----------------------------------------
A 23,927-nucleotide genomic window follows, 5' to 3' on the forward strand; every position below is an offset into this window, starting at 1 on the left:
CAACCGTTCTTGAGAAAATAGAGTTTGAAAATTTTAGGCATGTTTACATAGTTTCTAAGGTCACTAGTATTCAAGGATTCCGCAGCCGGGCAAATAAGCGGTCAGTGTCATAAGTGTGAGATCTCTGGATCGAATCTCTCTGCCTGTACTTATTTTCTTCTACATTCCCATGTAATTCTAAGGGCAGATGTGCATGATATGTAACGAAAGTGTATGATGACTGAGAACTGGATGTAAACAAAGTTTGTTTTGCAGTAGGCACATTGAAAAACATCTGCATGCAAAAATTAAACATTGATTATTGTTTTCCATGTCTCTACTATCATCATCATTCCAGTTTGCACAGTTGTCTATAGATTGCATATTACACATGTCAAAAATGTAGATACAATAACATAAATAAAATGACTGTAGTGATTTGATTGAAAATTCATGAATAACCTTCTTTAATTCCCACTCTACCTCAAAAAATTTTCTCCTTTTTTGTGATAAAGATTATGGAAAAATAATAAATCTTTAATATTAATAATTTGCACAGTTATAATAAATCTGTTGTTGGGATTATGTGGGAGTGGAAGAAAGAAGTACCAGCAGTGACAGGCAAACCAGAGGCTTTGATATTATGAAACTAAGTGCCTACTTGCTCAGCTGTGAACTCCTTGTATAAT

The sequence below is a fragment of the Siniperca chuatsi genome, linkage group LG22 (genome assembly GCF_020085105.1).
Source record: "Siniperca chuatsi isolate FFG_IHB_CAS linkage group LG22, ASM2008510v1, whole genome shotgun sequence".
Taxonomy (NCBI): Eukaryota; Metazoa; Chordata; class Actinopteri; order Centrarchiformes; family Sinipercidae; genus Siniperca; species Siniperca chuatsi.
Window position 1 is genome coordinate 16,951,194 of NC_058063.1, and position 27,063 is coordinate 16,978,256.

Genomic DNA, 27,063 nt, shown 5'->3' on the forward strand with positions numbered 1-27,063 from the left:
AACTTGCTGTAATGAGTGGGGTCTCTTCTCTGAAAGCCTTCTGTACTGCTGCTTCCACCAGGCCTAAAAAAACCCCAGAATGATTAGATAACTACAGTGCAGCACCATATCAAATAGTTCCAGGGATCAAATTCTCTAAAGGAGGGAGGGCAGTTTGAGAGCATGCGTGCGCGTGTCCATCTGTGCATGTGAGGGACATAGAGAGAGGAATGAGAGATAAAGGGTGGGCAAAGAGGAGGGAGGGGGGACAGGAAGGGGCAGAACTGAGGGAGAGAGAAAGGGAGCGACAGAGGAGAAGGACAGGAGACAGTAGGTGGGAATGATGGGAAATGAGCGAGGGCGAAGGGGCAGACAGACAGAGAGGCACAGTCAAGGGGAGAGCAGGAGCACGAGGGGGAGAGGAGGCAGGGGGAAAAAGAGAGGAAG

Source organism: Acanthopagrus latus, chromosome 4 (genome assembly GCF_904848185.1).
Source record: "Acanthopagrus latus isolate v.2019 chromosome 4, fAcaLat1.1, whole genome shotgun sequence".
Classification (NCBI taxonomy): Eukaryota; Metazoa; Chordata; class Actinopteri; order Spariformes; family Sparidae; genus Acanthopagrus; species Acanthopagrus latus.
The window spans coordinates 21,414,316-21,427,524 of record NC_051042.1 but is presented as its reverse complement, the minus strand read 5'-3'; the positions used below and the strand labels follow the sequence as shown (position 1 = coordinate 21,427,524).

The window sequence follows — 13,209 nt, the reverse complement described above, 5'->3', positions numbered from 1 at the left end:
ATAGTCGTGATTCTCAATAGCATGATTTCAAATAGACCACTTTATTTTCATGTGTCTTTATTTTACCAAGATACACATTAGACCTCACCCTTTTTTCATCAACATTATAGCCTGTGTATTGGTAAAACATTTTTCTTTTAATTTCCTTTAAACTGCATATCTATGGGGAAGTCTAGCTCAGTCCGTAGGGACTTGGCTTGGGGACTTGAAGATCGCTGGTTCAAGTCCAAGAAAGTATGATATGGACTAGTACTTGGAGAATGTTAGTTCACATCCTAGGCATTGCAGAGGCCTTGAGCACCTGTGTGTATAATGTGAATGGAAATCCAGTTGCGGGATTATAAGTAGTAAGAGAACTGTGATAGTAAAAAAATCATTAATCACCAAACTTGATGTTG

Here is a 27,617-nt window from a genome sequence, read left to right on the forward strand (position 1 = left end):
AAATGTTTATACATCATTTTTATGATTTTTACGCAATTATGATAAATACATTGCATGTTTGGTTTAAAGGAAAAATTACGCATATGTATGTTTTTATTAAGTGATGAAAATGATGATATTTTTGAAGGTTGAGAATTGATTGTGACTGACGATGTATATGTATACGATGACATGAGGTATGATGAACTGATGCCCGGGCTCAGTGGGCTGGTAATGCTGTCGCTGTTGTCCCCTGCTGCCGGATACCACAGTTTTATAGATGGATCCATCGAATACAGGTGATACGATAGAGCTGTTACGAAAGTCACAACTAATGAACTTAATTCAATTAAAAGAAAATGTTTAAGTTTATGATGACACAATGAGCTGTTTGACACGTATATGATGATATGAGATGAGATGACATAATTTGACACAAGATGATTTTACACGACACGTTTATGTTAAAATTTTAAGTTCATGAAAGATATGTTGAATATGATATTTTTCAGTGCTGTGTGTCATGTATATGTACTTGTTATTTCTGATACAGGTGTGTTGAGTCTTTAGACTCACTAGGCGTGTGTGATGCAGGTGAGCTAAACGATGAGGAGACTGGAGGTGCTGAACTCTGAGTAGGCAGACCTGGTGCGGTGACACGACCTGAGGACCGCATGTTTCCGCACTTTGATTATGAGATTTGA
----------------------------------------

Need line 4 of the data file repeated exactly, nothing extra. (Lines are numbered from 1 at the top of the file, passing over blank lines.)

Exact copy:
Source record: "Siniperca chuatsi isolate FFG_IHB_CAS linkage group LG22, ASM2008510v1, whole genome shotgun sequence".